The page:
For much of the Anglican world, that means pancakes. Throughout the UK and the United States, the large majority of parishes/missions will be having a pancake supper at the church this evening.
When I was a kid, at our parish that meant pancake races, waiters in costumes and a really good time. It wasn't a carnival, but it certain had a festive atmosphere.
While much of this festive supper was taking place, our priest would be in the church, sitting in the Sanctuary, back to the altar rail waiting for the flood of parishioners wishing to be shriven. That's where the term "Shrove Tuesday" originated. It comes from shrive which means 1) to hear confessions and pronounce absolution and 2) to receive absolution of one's sins.
Alas, the flood of penitents was never a deluge. It was something between a brook and a creek.
While we ate our pancakes, bacon, sausage, and drank gallons of tea (made with loose tea!), the conversations would always include the phrase "What are you giving up for Lent."
The answers given to that question were always fun to hear: chocolate, smoking, ice cream, spinach, smoking, math, TV, and the best one of all those years -- "my husband."
In the 1980s it became fashionable to "take something up" for Lent. An extra charitable activity, attending Evening Prayer during the week, using the Lenten "poor boxes" we each were given on Quinquagesima Sunday.
I prefer the old ways of giving something up. that's more a "suffering" than working at the local food bank or homeless shelter one day each week.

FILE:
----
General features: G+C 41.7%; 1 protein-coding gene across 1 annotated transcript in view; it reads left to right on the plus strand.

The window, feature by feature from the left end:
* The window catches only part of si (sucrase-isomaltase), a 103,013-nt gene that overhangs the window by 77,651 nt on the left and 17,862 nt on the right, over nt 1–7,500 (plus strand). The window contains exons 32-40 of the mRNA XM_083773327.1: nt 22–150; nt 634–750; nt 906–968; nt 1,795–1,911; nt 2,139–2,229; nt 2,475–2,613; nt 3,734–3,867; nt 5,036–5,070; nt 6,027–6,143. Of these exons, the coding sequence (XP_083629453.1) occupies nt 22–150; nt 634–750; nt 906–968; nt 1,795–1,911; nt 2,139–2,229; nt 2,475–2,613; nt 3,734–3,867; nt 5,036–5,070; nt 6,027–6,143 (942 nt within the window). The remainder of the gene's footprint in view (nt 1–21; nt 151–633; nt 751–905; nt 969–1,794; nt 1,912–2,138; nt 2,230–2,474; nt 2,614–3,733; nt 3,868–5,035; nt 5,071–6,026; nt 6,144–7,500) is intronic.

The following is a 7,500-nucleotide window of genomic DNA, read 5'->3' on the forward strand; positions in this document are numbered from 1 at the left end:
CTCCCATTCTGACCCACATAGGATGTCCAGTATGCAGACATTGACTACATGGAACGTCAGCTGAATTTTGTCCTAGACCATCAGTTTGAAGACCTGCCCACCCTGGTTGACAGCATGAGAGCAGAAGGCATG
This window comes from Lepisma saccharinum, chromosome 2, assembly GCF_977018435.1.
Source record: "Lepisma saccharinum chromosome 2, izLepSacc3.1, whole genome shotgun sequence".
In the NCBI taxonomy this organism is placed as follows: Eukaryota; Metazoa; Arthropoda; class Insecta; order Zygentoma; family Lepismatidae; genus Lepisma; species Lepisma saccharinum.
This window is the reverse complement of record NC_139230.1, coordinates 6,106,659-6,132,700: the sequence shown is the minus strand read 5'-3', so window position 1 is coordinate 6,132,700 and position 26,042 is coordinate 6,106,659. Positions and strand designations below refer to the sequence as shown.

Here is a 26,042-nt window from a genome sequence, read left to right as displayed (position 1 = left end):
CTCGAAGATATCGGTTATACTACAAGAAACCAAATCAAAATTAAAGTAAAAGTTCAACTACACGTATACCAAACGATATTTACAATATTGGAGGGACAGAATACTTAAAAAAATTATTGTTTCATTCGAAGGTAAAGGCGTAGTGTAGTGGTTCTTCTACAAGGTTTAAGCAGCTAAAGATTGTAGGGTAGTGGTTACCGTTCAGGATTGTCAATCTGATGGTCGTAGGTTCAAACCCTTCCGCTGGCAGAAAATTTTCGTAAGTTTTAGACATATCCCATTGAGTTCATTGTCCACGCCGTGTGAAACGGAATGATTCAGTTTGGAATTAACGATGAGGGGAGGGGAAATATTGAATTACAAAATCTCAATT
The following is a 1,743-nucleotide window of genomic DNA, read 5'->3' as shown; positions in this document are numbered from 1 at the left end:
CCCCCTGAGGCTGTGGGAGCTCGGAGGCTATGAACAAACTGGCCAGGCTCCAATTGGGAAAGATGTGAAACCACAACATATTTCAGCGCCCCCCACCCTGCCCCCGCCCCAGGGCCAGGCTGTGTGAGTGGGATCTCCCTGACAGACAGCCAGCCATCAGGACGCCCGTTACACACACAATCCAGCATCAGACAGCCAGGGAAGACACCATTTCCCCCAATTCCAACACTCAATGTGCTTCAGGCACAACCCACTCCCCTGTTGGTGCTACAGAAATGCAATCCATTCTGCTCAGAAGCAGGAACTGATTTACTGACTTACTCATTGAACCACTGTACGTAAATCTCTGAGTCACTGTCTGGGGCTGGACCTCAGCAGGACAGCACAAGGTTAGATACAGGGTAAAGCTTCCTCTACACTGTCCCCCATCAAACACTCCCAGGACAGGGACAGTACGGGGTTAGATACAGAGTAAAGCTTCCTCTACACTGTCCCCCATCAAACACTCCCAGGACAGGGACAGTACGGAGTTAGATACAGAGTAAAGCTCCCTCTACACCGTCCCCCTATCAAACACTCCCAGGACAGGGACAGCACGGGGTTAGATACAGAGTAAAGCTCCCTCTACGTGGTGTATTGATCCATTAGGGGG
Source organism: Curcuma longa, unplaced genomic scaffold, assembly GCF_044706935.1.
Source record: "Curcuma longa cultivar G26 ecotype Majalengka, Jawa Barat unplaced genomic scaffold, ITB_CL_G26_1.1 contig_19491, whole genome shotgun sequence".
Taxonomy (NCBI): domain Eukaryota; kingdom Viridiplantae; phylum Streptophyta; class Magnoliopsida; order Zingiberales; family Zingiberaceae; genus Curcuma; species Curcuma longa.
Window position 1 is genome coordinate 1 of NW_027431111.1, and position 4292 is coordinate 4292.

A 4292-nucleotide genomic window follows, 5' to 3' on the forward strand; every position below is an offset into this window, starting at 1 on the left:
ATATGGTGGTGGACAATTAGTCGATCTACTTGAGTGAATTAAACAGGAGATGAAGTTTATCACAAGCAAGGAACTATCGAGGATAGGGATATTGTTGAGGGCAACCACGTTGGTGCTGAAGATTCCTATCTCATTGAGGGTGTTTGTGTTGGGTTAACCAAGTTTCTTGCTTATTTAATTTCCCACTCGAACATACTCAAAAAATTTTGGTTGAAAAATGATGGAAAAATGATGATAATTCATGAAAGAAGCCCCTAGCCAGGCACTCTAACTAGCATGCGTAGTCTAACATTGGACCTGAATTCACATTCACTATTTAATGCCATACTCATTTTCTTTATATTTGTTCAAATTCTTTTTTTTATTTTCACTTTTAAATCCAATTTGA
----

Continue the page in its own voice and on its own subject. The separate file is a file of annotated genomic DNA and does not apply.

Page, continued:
This year, I shall be giving up Pepsi (in all forms). That may sound very trivial, but for me it is a true sacrifice -- the last thing I want to drink before I transition from morality to immortality is Cherry Pepsi. I'll also be taking up something.
The Church of England has a new programme for Lent this year called Live Life, Live Lent. Unfortunately the programme is in booklet form only and not available for web views. However, there is a Sixteen Facts about Lent page (more for the younger crowd, and an About Lent page from the booklet for our edification.
What are you giving up for Lent? What ever it is, or is not, I wish you all a very holy Lent.
Remember that tomorrow, Ash Wednesday, is the Communion wide day of prayer for Zimbabwe.
The glory of these forty days
We celebrate with songs of praise;
For Christ, by Whom all things were made,
Himself has fasted and has prayed.
Alone and fasting Moses saw
The loving God Who gave the law;
And to Elijah, fasting, came
The steeds and chariots of flame.
So Daniel trained his mystic sight,
Delivered from the lions’ might;
And John, the Bridegroom’s friend, became
The herald of Messiah’s Name.
Then grant us, Lord, like them to be
Full oft in fast and prayer with Thee;
Our spirits strengthen with Thy grace,
And give us joy to see Thy face.